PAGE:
John Fogerty: Discovering It All Over Again

One syllable and you know it’s John Fogerty. His voice utters a note, a refrain and it comes out like lightning striking gravel. “Bad Moon Rising.” “Proud Mary.” “Fortunate Son.” These are just a sample of the songs that, thanks to Fogerty’s voice, have landed in the musical lexicon in the United States and abroad. These are the sinews and bones that make up a legendary body of work. And as it does for many legends before and since Fogerty, the magical journey of creation began even before he could speak—even before he was born in Berkeley, California, in 1945.

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“My mom used to tell me,” Fogerty tells American Songwriter, “that when she was pregnant with me, she went to a Beethoven concert and I started kicking up a storm.” 

When Fogerty’s mother would tell him that story as a teenager, he would slough it off, saying he was trying to “get the heck out of there” because of the classical music. But now, in hindsight at 77 years old, Fogerty says that he looks at it differently. That music—any music—was cause for commotion because he loved it so much. In fact, these days, hindsight is an important aspect of how Fogerty orients himself to the world. For years, there was a fair amount of drama associated with his relationship to his award-winning band, Creedence Clearwater Revival. Disputes with record execs, band members, even his older brother Tom and the group’s guitar player. But now, Fogerty has softened some. It’s the result of experience, perspective, and growth. But it all began for him when he was quite young. 

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“By the time I was 2 years old,” Fogerty says, “I would dance around, particularly in awkward places like church. In diapers, singing.”

In fact, it was then, he says, that he first started noticing people notice him. Of course, his mother and father were embarrassed to no end by their young son making a spectacle of himself. But young Fogerty saw the eyes on him, and they helped him light up. He got a toy snare drum for his fourth birthday, but he quickly (and by accident) broke the head, the drumstick flying through the thin paper. He had older brothers, too, so by the third grade, he was cognizant of what was on the radio and what was cool. The hit songs were R&B tunes. He’d walk to school at 8 years old imitating them, even inventing his own. He remembers hearing a commercial on the radio, asking its listeners if they had the “wash day blues.” And if they did, perhaps a certain detergent would help. So, he used that line—wash day blues—and grunted out a melody to the blues riff—da-duh-da-de-duh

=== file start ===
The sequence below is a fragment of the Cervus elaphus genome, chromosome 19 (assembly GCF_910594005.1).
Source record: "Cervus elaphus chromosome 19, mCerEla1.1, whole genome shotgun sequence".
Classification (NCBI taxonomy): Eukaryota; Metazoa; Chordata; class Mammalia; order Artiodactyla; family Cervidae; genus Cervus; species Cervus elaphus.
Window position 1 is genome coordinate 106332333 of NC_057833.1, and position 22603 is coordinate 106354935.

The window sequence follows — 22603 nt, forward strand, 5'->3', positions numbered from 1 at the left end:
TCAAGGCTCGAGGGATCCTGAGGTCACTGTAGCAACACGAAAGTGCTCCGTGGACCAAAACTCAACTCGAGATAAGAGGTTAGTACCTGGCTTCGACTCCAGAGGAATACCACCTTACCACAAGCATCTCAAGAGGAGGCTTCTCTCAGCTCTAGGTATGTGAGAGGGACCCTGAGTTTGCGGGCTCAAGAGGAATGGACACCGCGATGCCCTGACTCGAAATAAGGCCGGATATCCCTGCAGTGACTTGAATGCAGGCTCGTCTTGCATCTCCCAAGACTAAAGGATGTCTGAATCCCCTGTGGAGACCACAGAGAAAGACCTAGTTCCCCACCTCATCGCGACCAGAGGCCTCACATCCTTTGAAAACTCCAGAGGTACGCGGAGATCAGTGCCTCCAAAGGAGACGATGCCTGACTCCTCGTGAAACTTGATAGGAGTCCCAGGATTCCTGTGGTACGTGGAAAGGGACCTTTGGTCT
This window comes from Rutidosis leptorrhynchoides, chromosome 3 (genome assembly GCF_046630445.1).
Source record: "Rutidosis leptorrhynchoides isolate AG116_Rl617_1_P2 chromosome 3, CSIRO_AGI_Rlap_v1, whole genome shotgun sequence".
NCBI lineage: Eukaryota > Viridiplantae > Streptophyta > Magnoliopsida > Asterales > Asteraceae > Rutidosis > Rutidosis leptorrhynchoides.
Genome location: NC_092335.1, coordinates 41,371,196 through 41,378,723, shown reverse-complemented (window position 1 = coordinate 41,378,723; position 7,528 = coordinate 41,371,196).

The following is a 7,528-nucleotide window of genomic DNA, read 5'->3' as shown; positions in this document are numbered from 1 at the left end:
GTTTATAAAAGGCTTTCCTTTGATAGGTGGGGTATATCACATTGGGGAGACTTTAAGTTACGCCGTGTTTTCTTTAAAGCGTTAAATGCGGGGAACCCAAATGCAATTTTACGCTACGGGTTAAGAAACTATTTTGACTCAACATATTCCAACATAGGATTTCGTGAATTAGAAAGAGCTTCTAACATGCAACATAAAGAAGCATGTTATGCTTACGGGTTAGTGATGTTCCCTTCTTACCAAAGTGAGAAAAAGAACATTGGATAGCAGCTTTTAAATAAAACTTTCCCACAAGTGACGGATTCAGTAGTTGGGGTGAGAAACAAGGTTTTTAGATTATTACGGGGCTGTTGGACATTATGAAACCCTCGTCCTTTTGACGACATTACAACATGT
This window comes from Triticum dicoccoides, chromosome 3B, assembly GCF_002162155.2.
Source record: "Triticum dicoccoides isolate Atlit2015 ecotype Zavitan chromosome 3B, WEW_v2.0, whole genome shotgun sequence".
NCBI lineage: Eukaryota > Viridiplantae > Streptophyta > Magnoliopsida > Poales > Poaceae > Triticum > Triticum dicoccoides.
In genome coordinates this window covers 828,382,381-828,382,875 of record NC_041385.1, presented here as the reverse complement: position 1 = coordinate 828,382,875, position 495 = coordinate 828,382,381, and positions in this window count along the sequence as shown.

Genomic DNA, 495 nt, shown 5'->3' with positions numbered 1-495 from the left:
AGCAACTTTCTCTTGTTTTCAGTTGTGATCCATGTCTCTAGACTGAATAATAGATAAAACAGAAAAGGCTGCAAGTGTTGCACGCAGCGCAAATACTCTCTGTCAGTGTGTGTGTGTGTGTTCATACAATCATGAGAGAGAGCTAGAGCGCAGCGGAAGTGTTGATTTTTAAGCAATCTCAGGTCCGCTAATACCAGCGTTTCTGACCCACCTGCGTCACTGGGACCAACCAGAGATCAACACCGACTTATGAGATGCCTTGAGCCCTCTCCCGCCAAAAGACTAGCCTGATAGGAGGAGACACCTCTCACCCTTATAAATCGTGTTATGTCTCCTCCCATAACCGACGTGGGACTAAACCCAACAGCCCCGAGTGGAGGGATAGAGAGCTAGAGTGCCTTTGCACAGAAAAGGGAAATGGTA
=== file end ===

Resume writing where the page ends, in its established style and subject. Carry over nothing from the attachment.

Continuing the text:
“My friends called me ‘Foghorn,’” he says, due to the low growl of his tone even then. “I was trying to imitate the drums, bass, and guitar playing all at once. I didn’t know this then, though. But it was a sound I liked.” 

Fogerty remembers other early formative moments. Like when he was a little more than 3 years old and his mother gave him a kids record with the songs “Oh! Susanna” and “Camptown Races” on it. They were by Stephen Foster, his mother told him, a songwriter. Today, Foster is frequently referred to as the “father of American music.” He was one of the first—if not the first—to go out and try to make a living as a professional songwriter. Learning this, Fogerty was enthralled. Even then, he cared about composers. Then, Fogerty discovered Elvis Presley.